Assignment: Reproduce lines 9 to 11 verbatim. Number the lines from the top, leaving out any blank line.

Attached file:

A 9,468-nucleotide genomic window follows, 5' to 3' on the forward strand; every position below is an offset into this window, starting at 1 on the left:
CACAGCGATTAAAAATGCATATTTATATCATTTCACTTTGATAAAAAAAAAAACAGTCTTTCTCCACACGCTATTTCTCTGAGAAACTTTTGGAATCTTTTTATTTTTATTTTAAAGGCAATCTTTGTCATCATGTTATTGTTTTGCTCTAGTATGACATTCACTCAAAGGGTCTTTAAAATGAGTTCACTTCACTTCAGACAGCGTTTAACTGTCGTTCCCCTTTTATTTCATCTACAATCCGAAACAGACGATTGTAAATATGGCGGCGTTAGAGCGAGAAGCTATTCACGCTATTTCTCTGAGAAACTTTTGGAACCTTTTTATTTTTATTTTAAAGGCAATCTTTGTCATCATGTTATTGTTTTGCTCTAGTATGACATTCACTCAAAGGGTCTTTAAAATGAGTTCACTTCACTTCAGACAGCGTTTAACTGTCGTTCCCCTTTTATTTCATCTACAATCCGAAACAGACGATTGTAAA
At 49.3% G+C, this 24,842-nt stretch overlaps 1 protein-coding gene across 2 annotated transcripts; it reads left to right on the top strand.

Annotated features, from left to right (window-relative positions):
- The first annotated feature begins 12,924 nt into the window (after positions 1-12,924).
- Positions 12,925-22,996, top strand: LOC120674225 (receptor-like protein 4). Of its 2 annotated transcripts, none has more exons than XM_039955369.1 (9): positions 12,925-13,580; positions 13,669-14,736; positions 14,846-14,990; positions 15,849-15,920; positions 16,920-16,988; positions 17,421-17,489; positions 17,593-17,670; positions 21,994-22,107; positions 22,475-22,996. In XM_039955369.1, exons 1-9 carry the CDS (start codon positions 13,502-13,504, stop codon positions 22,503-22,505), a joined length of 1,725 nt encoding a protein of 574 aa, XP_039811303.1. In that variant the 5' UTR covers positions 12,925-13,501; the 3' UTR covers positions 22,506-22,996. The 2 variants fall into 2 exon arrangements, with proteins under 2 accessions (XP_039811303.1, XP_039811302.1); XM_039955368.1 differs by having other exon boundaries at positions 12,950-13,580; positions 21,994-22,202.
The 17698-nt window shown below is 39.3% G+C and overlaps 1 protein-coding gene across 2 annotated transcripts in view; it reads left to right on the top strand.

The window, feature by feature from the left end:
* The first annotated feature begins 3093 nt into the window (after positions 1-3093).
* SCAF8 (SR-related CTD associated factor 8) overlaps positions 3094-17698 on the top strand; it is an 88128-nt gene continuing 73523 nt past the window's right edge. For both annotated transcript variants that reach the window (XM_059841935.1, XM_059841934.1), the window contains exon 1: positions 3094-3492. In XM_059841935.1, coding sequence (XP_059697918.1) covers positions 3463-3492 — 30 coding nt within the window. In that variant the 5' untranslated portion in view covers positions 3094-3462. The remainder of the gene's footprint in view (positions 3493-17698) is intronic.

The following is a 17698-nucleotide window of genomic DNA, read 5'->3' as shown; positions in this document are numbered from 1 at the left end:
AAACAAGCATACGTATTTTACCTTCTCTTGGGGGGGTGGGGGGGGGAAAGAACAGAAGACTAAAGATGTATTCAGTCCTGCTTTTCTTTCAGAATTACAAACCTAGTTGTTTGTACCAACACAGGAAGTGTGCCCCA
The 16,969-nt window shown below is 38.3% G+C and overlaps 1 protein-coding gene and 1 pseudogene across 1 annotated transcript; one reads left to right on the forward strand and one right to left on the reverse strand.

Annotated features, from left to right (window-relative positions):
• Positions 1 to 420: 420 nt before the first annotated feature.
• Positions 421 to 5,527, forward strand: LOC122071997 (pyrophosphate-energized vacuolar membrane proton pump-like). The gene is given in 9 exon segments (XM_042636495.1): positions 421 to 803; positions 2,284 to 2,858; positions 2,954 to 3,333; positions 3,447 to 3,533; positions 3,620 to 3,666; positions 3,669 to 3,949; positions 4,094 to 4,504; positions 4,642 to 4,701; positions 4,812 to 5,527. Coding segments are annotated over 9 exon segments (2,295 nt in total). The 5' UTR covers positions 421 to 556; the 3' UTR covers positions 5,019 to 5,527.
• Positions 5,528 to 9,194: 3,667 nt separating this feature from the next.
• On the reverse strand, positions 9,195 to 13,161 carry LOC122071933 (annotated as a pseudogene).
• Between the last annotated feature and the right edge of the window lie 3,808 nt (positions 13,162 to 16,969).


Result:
* The first annotated feature begins 3093 nt into the window (after positions 1-3093).
* SCAF8 (SR-related CTD associated factor 8) overlaps positions 3094-17698 on the top strand; it is an 88128-nt gene continuing 73523 nt past the window's right edge. For both annotated transcript variants that reach the window (XM_059841935.1, XM_059841934.1), the window contains exon 1: positions 3094-3492. In XM_059841935.1, coding sequence (XP_059697918.1) covers positions 3463-3492 — 30 coding nt within the window. In that variant the 5' untranslated portion in view covers positions 3094-3462. The remainder of the gene's footprint in view (positions 3493-17698) is intronic.

The following is a 17698-nucleotide window of genomic DNA, read 5'->3' as shown; positions in this document are numbered from 1 at the left end: